Research Interest

This laboratory focuses on (1) seasonal adaptation in invertebrates, and (2) circadian rhythms in animal society. We approach these studies from a perspective of comparative physiology and always consider the animals’ wild life and diversity in the course of our studies. Thus, our interests are firmly in sync with those of ecologists.

(1) Seasonal adaptation in invertebrates
    Seasons come around once a year and include the hot summer, cold winter, and also, rainy season, dry season. The biotic environment also changes considerably in accordance with these abiotic environmental changes. Since these changes are profound, almost all invertebrates adapt their life cycles to these seasonal changes to survive and reproduce. We are trying to elucidate the complete picture of seasonal adaptation at various levels of analyses: individual, cellular, and molecular.

Two different research projects are in progress in our laboratory. The first involves physiological analysis of life cycles; we are investigating physiological responses to environmental factors like temperature, daylength, or food that underly an animal’s actual life cycle. The current models used are primarily insects such as flies (Diptera) and stink bugs (Heteroptera), but we are expanding our field to cover the tadpole shrimp (Crustacea), the two-spotted spider mite (Arachnida), and the terrestrial slug (Mollusca).

The second project is aimed to elucidate the neuronal and molecular mechanisms of “photoperiodism” that play a critical role in the seasonal adaptations of terrestrial animals. Photoperiodism is the physiological reaction of organisms to daylength. We are now trying to clarify the underlying mechanisms by analyzing photoreceptor(s) and endocrine effector systems as well as the expression of circadian clock genes, mostly in flies.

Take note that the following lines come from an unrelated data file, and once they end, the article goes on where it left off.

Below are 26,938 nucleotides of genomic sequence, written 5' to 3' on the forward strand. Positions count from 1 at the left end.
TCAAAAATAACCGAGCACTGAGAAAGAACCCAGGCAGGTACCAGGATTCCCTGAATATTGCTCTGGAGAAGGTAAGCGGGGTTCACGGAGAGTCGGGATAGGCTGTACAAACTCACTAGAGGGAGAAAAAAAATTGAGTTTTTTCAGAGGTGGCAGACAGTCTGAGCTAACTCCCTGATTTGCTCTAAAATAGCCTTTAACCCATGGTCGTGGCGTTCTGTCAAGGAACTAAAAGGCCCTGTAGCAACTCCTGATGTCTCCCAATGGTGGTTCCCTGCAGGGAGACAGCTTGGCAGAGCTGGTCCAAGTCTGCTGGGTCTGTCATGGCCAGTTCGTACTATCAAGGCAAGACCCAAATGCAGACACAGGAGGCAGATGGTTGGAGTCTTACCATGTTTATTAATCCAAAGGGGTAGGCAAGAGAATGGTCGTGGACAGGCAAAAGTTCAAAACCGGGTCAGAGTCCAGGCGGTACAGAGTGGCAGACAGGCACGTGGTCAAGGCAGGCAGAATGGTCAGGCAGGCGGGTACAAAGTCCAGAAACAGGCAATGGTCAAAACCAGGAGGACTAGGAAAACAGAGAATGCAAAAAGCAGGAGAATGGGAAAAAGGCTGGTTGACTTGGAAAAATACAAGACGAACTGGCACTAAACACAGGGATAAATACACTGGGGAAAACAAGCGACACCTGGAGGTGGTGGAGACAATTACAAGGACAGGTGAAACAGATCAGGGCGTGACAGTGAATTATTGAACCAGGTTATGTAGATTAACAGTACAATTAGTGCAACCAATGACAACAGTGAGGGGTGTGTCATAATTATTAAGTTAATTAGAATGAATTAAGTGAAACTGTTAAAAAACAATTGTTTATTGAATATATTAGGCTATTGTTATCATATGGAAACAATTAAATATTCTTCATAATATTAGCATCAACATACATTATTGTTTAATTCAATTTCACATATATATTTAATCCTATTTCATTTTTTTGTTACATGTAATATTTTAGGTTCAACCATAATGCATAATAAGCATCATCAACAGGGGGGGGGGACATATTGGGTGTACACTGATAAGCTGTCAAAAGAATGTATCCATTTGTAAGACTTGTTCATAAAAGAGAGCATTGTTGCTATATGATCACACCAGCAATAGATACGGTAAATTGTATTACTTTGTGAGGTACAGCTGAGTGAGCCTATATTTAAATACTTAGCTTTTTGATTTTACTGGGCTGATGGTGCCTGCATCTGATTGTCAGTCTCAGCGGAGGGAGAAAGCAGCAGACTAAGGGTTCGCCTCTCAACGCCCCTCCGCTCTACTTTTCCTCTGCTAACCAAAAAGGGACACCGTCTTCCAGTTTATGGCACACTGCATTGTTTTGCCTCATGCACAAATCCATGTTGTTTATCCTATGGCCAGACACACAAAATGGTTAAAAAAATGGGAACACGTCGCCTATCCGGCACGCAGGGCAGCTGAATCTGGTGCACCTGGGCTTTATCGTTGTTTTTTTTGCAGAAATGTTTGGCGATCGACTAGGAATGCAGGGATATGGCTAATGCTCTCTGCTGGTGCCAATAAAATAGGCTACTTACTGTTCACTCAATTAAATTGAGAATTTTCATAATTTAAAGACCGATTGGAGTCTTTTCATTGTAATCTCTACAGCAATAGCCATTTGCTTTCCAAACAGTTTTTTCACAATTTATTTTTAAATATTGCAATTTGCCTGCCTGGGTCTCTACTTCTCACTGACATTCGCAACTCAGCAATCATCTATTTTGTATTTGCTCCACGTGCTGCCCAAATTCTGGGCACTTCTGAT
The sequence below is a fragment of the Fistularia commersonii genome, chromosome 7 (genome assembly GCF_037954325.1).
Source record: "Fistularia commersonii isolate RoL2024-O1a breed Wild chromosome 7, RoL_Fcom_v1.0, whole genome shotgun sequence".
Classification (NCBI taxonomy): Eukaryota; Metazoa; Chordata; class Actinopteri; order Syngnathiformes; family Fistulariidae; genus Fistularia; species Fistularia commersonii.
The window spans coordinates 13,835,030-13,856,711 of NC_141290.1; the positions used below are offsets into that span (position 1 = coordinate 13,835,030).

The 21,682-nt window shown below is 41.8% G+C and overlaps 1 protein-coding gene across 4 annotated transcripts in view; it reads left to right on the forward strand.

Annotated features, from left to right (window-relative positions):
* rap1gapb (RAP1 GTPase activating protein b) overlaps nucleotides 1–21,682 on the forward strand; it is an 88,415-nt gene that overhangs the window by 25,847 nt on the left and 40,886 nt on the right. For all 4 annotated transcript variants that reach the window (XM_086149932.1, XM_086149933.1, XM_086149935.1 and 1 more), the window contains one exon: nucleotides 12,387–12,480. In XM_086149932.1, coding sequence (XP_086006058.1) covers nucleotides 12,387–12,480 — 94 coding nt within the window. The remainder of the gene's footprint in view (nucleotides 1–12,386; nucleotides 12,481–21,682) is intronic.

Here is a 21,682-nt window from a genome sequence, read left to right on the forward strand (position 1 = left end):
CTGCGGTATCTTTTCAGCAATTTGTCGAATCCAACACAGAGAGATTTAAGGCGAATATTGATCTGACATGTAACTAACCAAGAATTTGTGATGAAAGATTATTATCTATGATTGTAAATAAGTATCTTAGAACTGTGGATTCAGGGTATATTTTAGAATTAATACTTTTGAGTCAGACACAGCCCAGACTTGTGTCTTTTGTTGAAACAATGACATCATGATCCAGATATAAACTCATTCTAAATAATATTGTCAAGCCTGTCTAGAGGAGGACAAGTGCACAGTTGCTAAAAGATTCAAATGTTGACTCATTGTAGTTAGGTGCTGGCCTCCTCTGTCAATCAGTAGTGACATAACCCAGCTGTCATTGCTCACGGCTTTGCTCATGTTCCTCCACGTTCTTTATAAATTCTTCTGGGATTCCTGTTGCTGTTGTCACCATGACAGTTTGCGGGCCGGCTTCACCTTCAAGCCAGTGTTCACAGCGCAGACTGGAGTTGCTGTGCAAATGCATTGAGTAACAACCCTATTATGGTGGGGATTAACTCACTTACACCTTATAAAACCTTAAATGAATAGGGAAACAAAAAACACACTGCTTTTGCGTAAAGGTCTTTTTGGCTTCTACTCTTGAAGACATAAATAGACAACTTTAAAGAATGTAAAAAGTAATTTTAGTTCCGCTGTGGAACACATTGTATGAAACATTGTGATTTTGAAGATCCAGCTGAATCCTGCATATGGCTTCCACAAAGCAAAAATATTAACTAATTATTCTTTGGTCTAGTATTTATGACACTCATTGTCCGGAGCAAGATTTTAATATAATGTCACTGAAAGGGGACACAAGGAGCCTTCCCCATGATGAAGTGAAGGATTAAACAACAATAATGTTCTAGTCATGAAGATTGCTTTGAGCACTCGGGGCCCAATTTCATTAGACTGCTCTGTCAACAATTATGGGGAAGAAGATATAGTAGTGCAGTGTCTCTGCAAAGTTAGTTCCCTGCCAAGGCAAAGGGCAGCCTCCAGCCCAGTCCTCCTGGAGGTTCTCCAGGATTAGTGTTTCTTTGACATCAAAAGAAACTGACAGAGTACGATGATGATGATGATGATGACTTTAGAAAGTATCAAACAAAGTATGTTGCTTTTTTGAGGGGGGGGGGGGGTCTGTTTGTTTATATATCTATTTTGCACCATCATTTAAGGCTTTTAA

(2) Circadian rhythms in animal society
   A large variety of organisms show circadian rhythms. The forms of circadian rhythms vary among species and also among life-stages within a species. For example, some social insect species are active throughout the day when they take care of the brood, whereas they show rhythm when foraging; some migrating birds fly throughout the day during migration, whereas they are rhythmic during the non-migration season. We focus on adaptations of the circadian rhythm in social insects. We mainly use bees as a model system to understand the regulation of circadian systems in the insect society. Recently, we have been interested in the mechanism underlying the behavioral arrhythmicity in bees inside nests and in the resetting (entrainment) of the circadian clock by social interactions in a bee colony.

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